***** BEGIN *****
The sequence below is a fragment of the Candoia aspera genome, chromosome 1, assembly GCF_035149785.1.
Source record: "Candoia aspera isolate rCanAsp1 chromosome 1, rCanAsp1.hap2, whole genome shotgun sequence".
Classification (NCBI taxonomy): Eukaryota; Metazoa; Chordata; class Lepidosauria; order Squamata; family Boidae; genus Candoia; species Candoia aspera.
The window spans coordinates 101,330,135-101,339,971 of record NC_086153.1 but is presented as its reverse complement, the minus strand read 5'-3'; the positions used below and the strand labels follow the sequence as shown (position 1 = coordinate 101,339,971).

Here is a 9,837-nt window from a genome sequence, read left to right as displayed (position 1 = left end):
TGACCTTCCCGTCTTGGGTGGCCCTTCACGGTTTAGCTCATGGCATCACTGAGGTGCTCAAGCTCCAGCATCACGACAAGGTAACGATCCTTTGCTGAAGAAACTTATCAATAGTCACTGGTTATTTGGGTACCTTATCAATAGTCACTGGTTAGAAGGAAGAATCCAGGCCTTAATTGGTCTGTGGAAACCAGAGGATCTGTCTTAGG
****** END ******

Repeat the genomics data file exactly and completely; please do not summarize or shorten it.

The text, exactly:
The sequence below is a fragment of the Candoia aspera genome, chromosome 1, assembly GCF_035149785.1.
Source record: "Candoia aspera isolate rCanAsp1 chromosome 1, rCanAsp1.hap2, whole genome shotgun sequence".
Classification (NCBI taxonomy): Eukaryota; Metazoa; Chordata; class Lepidosauria; order Squamata; family Boidae; genus Candoia; species Candoia aspera.
The window spans coordinates 101,330,135-101,339,971 of record NC_086153.1 but is presented as its reverse complement, the minus strand read 5'-3'; the positions used below and the strand labels follow the sequence as shown (position 1 = coordinate 101,339,971).

Here is a 9,837-nt window from a genome sequence, read left to right as displayed (position 1 = left end):
TGACCTTCCCGTCTTGGGTGGCCCTTCACGGTTTAGCTCATGGCATCACTGAGGTGCTCAAGCTCCAGCATCACGACAAGGTAACGATCCTTTGCTGAAGAAACTTATCAATAGTCACTGGTTATTTGGGTACCTTATCAATAGTCACTGGTTAGAAGGAAGAATCCAGGCCTTAATTGGTCTGTGGAAACCAGAGGATCTGTCTTAGG